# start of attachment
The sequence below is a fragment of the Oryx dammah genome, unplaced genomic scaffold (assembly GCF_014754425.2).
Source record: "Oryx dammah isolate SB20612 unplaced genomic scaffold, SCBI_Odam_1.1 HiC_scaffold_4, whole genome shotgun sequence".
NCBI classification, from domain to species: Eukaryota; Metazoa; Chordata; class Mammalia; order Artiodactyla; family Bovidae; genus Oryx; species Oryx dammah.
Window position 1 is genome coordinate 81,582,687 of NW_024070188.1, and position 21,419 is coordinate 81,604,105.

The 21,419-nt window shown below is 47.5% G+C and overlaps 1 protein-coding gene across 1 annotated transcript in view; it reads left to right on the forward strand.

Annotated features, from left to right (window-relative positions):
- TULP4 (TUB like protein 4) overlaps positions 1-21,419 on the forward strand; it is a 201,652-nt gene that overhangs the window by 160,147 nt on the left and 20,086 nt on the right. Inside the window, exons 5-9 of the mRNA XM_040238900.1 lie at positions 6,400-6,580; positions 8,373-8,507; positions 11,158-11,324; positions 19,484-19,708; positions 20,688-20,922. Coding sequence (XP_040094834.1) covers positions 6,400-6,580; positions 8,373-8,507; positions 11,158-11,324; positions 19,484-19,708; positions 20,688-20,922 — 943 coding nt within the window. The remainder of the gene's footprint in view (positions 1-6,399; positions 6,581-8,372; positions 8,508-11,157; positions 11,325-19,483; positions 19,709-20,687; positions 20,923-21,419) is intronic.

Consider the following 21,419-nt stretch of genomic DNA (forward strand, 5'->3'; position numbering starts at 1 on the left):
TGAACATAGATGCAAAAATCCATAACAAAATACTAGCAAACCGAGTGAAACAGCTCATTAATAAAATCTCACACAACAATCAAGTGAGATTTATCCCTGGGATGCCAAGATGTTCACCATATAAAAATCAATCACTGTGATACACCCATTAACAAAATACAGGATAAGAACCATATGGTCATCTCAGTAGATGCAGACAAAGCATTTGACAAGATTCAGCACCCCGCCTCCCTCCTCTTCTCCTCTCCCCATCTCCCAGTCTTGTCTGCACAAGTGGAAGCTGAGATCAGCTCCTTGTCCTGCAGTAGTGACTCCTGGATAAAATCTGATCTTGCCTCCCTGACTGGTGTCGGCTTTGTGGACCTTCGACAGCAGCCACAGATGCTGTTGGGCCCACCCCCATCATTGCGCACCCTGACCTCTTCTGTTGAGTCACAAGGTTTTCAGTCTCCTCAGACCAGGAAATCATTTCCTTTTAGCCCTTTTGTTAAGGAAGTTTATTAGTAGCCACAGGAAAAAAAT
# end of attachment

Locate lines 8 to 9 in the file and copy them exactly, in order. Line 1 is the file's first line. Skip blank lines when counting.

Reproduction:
Consider the following 21,419-nt stretch of genomic DNA (forward strand, 5'->3'; position numbering starts at 1 on the left):
TGAACATAGATGCAAAAATCCATAACAAAATACTAGCAAACCGAGTGAAACAGCTCATTAATAAAATCTCACACAACAATCAAGTGAGATTTATCCCTGGGATGCCAAGATGTTCACCATATAAAAATCAATCACTGTGATACACCCATTAACAAAATACAGGATAAGAACCATATGGTCATCTCAGTAGATGCAGACAAAGCATTTGACAAGATTCAGCACCCCGCCTCCCTCCTCTTCTCCTCTCCCCATCTCCCAGTCTTGTCTGCACAAGTGGAAGCTGAGATCAGCTCCTTGTCCTGCAGTAGTGACTCCTGGATAAAATCTGATCTTGCCTCCCTGACTGGTGTCGGCTTTGTGGACCTTCGACAGCAGCCACAGATGCTGTTGGGCCCACCCCCATCATTGCGCACCCTGACCTCTTCTGTTGAGTCACAAGGTTTTCAGTCTCCTCAGACCAGGAAATCATTTCCTTTTAGCCCTTTTGTTAAGGAAGTTTATTAGTAGCCACAGGAAAAAAAT